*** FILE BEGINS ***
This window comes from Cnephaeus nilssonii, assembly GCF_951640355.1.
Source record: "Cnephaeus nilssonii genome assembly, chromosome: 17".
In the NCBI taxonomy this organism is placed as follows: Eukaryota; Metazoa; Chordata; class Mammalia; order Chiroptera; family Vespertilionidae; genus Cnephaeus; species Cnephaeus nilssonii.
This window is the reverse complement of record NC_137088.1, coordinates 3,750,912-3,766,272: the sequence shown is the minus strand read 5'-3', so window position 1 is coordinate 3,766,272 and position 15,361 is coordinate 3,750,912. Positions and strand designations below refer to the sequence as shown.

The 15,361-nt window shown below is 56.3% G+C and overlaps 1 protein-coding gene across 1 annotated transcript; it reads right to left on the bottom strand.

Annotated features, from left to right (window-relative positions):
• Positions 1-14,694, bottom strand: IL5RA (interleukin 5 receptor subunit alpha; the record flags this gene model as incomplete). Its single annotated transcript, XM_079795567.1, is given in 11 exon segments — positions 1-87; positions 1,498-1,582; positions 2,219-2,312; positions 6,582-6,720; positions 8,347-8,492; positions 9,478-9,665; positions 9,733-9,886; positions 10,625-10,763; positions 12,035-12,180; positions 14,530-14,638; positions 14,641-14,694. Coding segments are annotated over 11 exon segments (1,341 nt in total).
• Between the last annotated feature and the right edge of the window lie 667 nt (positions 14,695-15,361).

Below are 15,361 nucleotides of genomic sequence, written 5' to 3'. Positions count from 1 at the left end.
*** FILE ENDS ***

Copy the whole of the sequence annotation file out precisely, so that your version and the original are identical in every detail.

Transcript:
This window comes from Cnephaeus nilssonii, assembly GCF_951640355.1.
Source record: "Cnephaeus nilssonii genome assembly, chromosome: 17".
In the NCBI taxonomy this organism is placed as follows: Eukaryota; Metazoa; Chordata; class Mammalia; order Chiroptera; family Vespertilionidae; genus Cnephaeus; species Cnephaeus nilssonii.
This window is the reverse complement of record NC_137088.1, coordinates 3,750,912-3,766,272: the sequence shown is the minus strand read 5'-3', so window position 1 is coordinate 3,766,272 and position 15,361 is coordinate 3,750,912. Positions and strand designations below refer to the sequence as shown.

The 15,361-nt window shown below is 56.3% G+C and overlaps 1 protein-coding gene across 1 annotated transcript; it reads right to left on the bottom strand.

Annotated features, from left to right (window-relative positions):
• Positions 1-14,694, bottom strand: IL5RA (interleukin 5 receptor subunit alpha; the record flags this gene model as incomplete). Its single annotated transcript, XM_079795567.1, is given in 11 exon segments — positions 1-87; positions 1,498-1,582; positions 2,219-2,312; positions 6,582-6,720; positions 8,347-8,492; positions 9,478-9,665; positions 9,733-9,886; positions 10,625-10,763; positions 12,035-12,180; positions 14,530-14,638; positions 14,641-14,694. Coding segments are annotated over 11 exon segments (1,341 nt in total).
• Between the last annotated feature and the right edge of the window lie 667 nt (positions 14,695-15,361).

Below are 15,361 nucleotides of genomic sequence, written 5' to 3'. Positions count from 1 at the left end.